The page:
American Quarterly Review, Volumen12;Volumen17

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Carey, Lea & Carey, 1832

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Página 245 - The parent storms ; the child looks on, catches the lineaments of wrath, puts on the same airs in the circle of smaller slaves, gives a loose to the worst of passions ; and thus nursed, educated, and daily exercised in tyranny, cannot but be stamped by it with odious peculiarities.
Página 233 - But it is happened unto them according to the true proverb, The dog is turned to his own vomit again; and the sow that was washed to her wallowing in the mire.
Página 244 - For what glory is it, if, when ye be buffeted for your faults, ye shall take it patiently? but if, when ye do well, and suffer for it, ye take it patiently, this is acceptable with God.
Página 367 - For books are not absolutely dead things, but do contain a potency of life in them to be as active as that soul was whose progeny they are...
Página 367 - I know they are as lively, and as vigorously productive, as those fabulous dragon's teeth; and, being sown up and down, may chance to spring up armed men. And yet, on the other hand, unless wariness be used, as good almost kill a man as kill a good book. Who kills a man kills a reasonable creature, God's image; but he who destroys" a good book kills reason itself, kills the image of God, as it were in the eye.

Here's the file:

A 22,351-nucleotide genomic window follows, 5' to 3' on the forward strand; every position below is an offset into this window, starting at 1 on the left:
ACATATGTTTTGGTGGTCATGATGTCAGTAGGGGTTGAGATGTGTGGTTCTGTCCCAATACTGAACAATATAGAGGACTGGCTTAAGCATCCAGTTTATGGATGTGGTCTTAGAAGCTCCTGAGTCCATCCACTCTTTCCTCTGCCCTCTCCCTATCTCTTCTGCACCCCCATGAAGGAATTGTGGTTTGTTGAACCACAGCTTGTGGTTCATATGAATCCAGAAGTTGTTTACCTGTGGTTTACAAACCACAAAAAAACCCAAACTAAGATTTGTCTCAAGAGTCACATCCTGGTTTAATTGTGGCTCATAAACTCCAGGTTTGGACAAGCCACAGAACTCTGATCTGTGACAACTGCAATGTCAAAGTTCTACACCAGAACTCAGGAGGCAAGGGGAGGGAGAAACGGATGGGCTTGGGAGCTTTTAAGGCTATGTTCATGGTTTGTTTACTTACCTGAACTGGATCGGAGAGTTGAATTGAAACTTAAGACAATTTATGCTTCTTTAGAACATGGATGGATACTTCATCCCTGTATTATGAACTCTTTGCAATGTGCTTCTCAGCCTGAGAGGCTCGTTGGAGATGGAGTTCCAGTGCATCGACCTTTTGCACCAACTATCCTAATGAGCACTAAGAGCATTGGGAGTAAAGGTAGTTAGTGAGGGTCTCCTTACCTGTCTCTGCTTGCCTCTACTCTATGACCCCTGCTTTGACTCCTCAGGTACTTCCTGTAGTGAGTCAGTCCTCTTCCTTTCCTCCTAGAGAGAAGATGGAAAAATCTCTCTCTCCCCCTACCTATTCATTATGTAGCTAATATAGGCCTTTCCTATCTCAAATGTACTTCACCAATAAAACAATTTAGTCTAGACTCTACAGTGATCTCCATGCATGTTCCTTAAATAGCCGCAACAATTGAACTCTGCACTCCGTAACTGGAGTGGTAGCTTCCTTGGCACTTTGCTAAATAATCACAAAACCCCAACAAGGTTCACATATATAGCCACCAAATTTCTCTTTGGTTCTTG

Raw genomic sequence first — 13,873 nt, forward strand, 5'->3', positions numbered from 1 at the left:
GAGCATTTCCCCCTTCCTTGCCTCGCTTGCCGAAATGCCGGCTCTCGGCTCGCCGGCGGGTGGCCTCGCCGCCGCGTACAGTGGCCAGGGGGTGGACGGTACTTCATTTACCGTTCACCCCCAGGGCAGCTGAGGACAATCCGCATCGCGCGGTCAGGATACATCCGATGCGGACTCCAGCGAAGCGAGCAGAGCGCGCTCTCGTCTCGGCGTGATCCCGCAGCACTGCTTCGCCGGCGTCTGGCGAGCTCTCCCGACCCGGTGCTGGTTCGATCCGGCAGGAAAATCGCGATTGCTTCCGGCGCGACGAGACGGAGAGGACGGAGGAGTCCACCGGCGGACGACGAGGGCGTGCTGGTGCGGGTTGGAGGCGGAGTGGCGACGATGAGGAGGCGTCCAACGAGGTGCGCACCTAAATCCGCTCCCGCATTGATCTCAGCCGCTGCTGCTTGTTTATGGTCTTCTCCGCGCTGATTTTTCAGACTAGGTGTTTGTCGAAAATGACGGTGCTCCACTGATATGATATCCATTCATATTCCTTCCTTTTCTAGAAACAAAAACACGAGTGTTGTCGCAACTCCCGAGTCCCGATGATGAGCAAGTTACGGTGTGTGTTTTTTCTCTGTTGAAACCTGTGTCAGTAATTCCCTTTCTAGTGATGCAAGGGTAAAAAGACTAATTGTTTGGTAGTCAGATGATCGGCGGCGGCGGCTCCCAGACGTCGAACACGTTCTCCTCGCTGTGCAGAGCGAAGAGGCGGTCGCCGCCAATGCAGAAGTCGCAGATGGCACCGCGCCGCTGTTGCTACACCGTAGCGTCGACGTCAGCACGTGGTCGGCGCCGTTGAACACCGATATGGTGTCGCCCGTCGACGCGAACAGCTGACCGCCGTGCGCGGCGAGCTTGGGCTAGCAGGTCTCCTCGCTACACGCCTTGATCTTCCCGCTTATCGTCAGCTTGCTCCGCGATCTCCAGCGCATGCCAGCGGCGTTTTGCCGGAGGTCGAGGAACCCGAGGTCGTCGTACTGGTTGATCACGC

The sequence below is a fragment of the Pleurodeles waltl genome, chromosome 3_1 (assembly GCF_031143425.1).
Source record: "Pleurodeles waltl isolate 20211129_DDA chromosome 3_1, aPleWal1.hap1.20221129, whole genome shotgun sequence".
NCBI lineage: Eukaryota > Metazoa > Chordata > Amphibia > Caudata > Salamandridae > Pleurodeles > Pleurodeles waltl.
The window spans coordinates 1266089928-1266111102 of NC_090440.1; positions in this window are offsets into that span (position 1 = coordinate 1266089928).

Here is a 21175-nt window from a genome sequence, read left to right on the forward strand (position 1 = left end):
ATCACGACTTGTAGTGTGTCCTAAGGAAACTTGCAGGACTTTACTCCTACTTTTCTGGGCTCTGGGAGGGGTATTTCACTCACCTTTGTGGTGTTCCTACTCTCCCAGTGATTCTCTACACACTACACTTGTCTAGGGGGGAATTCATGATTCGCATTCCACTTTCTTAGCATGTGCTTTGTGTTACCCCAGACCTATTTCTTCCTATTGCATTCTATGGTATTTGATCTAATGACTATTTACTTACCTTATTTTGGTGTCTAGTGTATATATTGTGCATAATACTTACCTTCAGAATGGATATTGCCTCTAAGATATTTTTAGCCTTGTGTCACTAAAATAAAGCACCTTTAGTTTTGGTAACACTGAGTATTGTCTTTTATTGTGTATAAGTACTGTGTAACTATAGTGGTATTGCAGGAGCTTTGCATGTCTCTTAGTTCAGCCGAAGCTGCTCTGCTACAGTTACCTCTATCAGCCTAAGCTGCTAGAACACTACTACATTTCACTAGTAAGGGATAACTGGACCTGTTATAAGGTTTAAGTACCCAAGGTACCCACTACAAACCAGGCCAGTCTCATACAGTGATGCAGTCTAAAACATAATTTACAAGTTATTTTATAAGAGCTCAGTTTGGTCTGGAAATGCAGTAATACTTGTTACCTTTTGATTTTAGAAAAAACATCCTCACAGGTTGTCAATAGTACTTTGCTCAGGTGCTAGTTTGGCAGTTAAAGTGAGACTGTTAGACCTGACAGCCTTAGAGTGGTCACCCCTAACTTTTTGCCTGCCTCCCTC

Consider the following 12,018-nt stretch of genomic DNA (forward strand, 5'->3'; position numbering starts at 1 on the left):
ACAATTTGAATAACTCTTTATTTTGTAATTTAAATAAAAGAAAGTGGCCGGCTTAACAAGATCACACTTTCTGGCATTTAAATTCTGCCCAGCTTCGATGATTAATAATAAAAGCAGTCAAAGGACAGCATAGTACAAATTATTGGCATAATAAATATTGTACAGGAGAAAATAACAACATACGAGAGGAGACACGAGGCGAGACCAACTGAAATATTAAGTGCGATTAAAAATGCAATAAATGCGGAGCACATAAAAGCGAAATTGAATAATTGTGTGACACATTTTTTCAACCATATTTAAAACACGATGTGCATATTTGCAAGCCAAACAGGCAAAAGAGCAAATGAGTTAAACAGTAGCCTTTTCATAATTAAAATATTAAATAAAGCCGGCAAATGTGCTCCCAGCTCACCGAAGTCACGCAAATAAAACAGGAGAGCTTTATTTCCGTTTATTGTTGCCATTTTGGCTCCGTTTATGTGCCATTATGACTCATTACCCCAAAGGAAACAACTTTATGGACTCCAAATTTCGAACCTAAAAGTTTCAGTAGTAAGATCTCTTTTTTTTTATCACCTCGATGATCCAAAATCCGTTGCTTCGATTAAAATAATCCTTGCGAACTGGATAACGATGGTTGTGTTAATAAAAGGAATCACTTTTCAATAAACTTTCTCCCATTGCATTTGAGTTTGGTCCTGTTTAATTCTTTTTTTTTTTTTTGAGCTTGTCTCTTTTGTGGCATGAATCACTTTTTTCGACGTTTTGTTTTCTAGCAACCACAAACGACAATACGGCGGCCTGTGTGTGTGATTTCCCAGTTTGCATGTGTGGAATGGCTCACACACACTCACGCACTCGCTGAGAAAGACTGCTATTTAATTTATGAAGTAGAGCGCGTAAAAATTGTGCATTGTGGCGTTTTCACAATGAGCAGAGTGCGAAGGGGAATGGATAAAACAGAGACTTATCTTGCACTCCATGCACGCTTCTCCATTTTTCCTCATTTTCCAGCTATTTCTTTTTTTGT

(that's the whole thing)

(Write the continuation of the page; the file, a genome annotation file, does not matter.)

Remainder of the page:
Página 245 - MASTERS, give unto your servants that which is just and equal ; knowing that ye also have a Master in heaven.
Página 437 - I choose to solve the controversy with this small distinction, and it belongs to all three: any government is free to the people under it (whatever be the frame) where the laws rule and the people are a party to those laws, and more than this is tyranny, oligarchy, or confusion.
Página 245 - The whole commerce between master and slave is a perpetual exercise of the most boisterous passions, the most unremitting despotism on the one part, and degrading submissions on the other.
Página 244 - Servants, be subject to your masters with all fear; not only to the good and gentle, but also to the froward.
Página 357 - I imagine, any one will easily grant, that it would be impertinent to suppose the ideas of colours innate in a creature to whom God hath given sight, and a power to receive them by the eyes from external objects : and no less unreasonable would it be to attribute several truths to the impressions of nature and innate characters, when we may observe in ourselves faculties fit to attain as easy and certain knowledge of them as if they were originally imprinted on the mind.

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